WASHINGTON—The president wants to end the war in Afghanistan.
Since entering office thirty months ago, Donald Trump has looked for ways to exit America’s longest conflict, but has been stymied, repeatedly, on execution.
The first major flashpoint came in summer 2017—when the president found himself effectively with two bad options—install former Blackwater chief Erik Prince as a viceroy for U.S interests and withdraw U.S. troops, a plan championed by then-White House Chief Strategist Steve Bannon, or assent to a moderate ramp-up, the plan favored by Trump’s troika of generals, H.R. McMaster, James Mattis and John Kelly. The president chose the latter course. The president explained the move in an announcement that some political observers chuckled looked like a “hostage tape.” All of the major players in that decision are now gone, however, as Donald Trump has repeatedly, frustratedly, reshuffled the deck in his inner sanctum.
The second major flashpoint in this drama came in December 2018, when Trump suddenly announced a pullout in Syria, and rumors swirled around Washington of a parallel drawdown in Afghanistan. Mattis resigned as Pentagon chief, dismissive of the maneuvers. But, as of summer 2019, Trump has failed to deliver a significant exit in either theater.
That could be about to change.
Last September, President Trump and Secretary of State Mike Pompeo tasked the veteran American diplomat Zalmay Khalilzad, the former UN ambassador and Afghan native, with reaching a peace deal. The watchword out of the war-torn country during the last few weeks is that Khalilzad is close, though the government in Kabul remains leery of the special envoy.
But meanwhile, bodies continue to pile up—with two U.S. servicemen killed in the country just last week. The clock is ticking, too, as the president enters full re-election mode. True to form: the Washington Post has reported that Trump is poised to “withdraw thousands of troops from Afghanistan in exchange for concessions from the Taliban, including a cease-fire and a renunciation of al-Qaeda.” Per the report, the number would be brought from around 14,000 to nearly 8,000.
Realist allies of the administration’s course are cautiously optimistic.
“Trump doctrine in action,” Congressman Matt Gaetz (R-FL), a Trump consigliere, told me.
“A deal to reduce U.S. troop levels in Afghanistan by 5,000 to 6,000 in exchange for the Taliban’s renunciation of Al-Qaeda, a cease-fire, and an agreement to begin direct talks with the Afghan government is good news,” said Benjamin H. Friedman of Defense Priorities. But, he noted: “Some in Washington may then seek to stall progress toward a complete U.S. military withdrawal. That would be a mistake.”
“President Trump has correctly called for the United States to withdraw from Afghanistan,” said William Ruger, vice president for research and policy at the Charles Koch Institute. “Our national interests and the American people require that this is only one in a sequence of positive steps toward a speedy and full withdrawal of all U.S. troops rather than an endpoint that needlessly keeps our forces in harm’s way for years to come.” Ruger says that “We’ve accomplished what we needed to in Afghanistan, the decimation of Al Qaeda and the severe punishment of the Taliban. ... It is time for our troops to come home.”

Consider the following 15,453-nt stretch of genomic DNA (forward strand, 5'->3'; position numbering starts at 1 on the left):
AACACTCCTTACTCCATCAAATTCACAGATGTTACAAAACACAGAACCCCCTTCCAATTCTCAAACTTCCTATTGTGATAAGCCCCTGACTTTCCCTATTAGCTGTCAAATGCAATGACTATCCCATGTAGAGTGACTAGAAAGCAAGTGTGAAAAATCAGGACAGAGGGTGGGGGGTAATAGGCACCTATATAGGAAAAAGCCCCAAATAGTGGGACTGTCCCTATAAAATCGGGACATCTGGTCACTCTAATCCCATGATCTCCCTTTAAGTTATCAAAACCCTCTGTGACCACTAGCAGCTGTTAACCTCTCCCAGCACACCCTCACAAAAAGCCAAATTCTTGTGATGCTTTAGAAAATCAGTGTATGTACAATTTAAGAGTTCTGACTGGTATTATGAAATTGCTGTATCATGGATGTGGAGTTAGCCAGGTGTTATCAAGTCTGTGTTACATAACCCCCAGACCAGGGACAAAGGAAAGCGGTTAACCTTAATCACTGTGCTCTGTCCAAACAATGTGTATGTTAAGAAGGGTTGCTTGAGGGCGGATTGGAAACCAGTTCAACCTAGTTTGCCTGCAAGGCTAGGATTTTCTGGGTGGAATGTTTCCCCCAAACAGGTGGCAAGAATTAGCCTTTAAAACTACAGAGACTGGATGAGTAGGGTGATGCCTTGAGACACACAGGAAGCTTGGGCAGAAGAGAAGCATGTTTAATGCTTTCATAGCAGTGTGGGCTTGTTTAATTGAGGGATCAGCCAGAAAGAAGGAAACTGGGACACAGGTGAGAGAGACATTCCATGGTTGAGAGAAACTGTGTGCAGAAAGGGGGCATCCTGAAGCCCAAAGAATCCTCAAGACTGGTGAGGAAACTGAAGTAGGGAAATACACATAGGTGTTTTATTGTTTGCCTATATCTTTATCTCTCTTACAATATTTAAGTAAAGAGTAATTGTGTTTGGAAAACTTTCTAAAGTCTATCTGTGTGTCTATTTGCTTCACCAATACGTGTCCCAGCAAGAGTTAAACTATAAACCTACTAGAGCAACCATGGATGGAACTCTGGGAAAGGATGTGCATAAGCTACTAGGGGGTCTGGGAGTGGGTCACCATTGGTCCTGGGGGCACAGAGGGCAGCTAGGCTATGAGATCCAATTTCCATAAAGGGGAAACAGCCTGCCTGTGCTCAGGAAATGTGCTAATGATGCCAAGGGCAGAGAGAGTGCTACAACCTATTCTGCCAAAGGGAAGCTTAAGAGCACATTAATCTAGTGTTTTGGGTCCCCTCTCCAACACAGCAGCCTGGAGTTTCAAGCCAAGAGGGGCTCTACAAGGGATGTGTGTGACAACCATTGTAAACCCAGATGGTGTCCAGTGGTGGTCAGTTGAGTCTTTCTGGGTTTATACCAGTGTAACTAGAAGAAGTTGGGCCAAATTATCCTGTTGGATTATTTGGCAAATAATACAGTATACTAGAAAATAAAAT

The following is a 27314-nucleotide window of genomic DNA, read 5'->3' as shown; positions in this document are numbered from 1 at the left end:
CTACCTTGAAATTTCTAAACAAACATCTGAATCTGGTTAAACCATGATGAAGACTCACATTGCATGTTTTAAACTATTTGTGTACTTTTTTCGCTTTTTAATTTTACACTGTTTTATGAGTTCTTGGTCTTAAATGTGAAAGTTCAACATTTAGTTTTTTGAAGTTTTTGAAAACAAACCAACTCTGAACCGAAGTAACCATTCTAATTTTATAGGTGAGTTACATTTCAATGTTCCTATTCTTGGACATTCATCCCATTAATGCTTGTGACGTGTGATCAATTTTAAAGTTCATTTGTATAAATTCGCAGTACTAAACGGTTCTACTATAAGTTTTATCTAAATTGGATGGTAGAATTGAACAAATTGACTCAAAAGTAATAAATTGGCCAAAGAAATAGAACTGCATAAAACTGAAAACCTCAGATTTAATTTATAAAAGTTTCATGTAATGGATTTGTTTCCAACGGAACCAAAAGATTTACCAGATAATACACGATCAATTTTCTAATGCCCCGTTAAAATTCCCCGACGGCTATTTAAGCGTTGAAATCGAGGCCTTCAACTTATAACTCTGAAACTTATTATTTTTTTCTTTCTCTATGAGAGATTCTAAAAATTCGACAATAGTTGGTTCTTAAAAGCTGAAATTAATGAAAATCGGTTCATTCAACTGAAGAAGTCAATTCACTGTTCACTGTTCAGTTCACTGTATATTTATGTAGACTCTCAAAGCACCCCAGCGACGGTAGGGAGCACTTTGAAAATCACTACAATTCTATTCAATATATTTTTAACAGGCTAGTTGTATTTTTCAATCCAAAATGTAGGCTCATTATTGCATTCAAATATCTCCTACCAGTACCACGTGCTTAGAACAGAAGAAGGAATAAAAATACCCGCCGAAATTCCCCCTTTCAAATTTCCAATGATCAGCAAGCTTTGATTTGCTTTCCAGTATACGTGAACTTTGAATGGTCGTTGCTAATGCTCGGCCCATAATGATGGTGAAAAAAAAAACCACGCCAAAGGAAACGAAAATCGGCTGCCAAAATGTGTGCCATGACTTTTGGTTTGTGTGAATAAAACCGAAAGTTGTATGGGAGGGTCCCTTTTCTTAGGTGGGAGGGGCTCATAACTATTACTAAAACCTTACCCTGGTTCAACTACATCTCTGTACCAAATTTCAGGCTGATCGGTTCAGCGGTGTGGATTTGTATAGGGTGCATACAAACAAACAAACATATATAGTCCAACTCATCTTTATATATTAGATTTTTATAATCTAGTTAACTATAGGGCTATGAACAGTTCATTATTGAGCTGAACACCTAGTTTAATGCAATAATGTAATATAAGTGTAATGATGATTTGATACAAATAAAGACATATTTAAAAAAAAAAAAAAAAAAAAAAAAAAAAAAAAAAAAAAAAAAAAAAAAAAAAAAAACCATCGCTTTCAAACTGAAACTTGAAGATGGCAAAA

But election optics cut both ways. A former senior administration official told me that the deepest fear is that the Taliban will exact brutal vengeance and the president’s opponents in the media will highlight the chaos. “Women teachers lined up in the streets?” he asked.
Douglas Macgregor, who as I’ve reported is a candidate to replace uber-hawk National Security Advisor John Bolton, said: “[President] Richard Nixon’s approval rating were never higher than when he announced our departure from Vietnam. … Leaving will be a huge win for POTUS and the country.”
But precautions appear to have been taken. A source familiar with the matter told me the Pentagon brass—which has slow-walked previous attempts at withdrawal—secured the top item on their wishlist, a stipulation that the United States can return with vigor if Al Qaeda resuscitates itself.
For now, there is even some talk of a U.S.-Taliban alliance against a more loathsome enemy, IS, the Islamic State group in Afghanistan, which has grown more fearsome in the country in recent years. The fear is if the Taliban works too closely with the Americans, hardliners will bolt to IS. However, it’s this kind of logic that has some administration allies fear a trap for continual redeployment. Absolutely a step in the right direction, a former White House official told me, but “still [nine thousand troops] seems wildly excessive.”
Many realists recommend institutionalizing a practice for dealing with Afghanistan how America deals with other dangerous regions of the world—lethal force, then bolt.
“The United States protects itself from terrorism through its ability to track and attack threats directly via missiles and raids, through willingness to use that capability, and its ability to deter groups like the Taliban from harboring anti-American terrorists,” Defense Priorities said.
Curt Mills is the foreign-affairs columnist at the National Interest, where he covers the State Department, National Security Council and the Trump Presidency.